I had a brand, spanking new nuc that was flourishing just 2 weeks ago and then BAM! The hive was completely empty. It looks like another possible case of Colony Collapse Disorder.
As a bee keeper this is very frustrating. I have only had issues with this the last couple of years and I have lost lots of bees and lots of money. I have no idea what the cause could be, other than a nearby farm spraying chemicals or possibly the round-up ready corn planted on the neighboring property.
Either way, agriculture can be tough at times and I am not one to give up.
This week we drove north to Knoxville, TN and picked up 2 nucs from a bee keeper there who raises Russian and Russian mix bees.
His driveway and yard looked like a bee keeper lived there and there were bees flying everywhere! He owns 500 hives and sells mostly nucs and starter hives to area folks, about 200 a year.
He has been keeping bees for 35 years and told me that he too has issues with pesticides. He also said bee keeping is much harder now than back then, and my troubles are experienced by bee keepers across the country, including himself.
Was happy to get some new bees from him, as he doesn't treat his bees with any bee chemicals or drugs. He also told me that his hives that get full sun do not have issues with the small hive. That made me realize that my full sun hives don't have SHB issues either.
We plan to consolidate all of our hives to one side of the property that gets more sun and where my current Russian hives are thriving. Hopefully that will help any SHB problems.
The hives are home and doing well. I will be feeding them sugar syrup all summer to help get them ready for winter, especially since nectar flow is over here in my neck of the wods.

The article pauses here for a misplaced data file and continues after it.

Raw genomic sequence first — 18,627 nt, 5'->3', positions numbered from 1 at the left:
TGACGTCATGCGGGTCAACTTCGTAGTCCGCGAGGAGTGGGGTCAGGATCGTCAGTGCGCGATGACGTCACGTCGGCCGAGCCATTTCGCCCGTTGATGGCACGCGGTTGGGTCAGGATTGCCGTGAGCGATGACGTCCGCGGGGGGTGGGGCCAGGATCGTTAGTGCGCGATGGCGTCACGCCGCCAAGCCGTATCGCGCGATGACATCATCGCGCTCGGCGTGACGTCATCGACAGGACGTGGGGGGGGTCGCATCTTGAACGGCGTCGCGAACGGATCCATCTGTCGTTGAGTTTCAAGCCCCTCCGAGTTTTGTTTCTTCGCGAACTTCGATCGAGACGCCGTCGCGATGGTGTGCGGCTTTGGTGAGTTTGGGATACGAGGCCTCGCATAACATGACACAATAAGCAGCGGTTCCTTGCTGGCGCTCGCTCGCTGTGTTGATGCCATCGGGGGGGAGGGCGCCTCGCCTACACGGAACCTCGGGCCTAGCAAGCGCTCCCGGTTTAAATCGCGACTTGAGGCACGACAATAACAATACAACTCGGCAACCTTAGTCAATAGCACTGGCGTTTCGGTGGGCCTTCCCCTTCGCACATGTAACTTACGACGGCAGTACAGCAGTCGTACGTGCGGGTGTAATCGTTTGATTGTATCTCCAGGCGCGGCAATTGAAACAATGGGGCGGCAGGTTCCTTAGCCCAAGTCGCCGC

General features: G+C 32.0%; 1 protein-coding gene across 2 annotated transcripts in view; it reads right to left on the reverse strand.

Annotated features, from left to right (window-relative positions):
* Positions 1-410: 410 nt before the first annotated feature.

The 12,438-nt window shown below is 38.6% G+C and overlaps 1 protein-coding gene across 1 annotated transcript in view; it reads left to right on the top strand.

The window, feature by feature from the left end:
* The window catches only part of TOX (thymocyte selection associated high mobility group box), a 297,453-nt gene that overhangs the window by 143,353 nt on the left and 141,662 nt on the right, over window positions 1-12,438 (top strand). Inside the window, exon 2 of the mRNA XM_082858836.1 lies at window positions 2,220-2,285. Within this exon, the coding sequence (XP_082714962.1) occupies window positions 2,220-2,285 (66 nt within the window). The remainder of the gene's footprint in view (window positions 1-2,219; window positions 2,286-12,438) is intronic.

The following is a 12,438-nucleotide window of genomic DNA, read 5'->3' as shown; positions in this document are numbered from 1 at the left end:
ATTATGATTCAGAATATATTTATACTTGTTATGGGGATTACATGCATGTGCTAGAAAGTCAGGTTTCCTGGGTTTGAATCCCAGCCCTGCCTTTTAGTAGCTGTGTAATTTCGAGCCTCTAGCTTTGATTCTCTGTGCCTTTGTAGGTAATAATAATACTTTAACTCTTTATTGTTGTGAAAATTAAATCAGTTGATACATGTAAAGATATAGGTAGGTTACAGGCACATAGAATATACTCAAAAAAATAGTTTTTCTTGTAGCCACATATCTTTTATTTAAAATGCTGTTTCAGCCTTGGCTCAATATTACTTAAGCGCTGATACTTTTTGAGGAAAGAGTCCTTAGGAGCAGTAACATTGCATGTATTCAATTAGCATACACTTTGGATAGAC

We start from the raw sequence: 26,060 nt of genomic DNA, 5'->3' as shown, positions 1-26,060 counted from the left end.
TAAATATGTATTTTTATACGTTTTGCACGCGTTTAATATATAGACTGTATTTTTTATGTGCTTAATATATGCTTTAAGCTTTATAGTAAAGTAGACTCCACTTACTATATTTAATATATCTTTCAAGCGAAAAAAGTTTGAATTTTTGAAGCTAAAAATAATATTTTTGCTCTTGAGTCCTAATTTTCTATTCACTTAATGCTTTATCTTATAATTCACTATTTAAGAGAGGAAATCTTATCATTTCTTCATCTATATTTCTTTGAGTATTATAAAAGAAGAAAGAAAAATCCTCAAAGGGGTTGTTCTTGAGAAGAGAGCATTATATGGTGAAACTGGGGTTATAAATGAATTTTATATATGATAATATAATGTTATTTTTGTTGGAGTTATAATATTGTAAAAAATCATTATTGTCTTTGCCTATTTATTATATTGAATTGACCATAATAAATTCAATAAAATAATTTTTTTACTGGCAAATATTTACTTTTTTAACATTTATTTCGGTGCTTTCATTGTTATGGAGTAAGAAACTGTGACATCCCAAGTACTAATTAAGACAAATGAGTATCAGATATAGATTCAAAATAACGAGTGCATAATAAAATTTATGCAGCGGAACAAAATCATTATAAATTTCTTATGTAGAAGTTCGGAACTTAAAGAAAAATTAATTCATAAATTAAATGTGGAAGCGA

We have had a typical summer weather pattern of hot, humid sun most of the day and then late afternoon thundershowers.
It is nice to sit on the front porch and watch the cool rain.
The kids have been looking through a rock and mineral book, picking out their favorite ones.
They decided to comb through a rock and mineral set that I bought about 12 years ago for home schooling. The set has samples of real rocks and minerals, numbered and labeled.
Willow actually was able to identify several rocks that she found on the property.
This is homeschooling. People always think that home education means sitting around a table for hours on end staring into thick textbooks. Nope.
This is homeschooling: sitting outside and deciding that looking up rocks and minerals would be great fun and then spending an hour identifying rocks and where they are found. Nobody made the kids do this because they had the desire and motivation to do this on their own.
It doesn't always work this smoothly and perfectly, of course, so I just sit back and relish the moments when it does.
Have a great weekend Ya'll!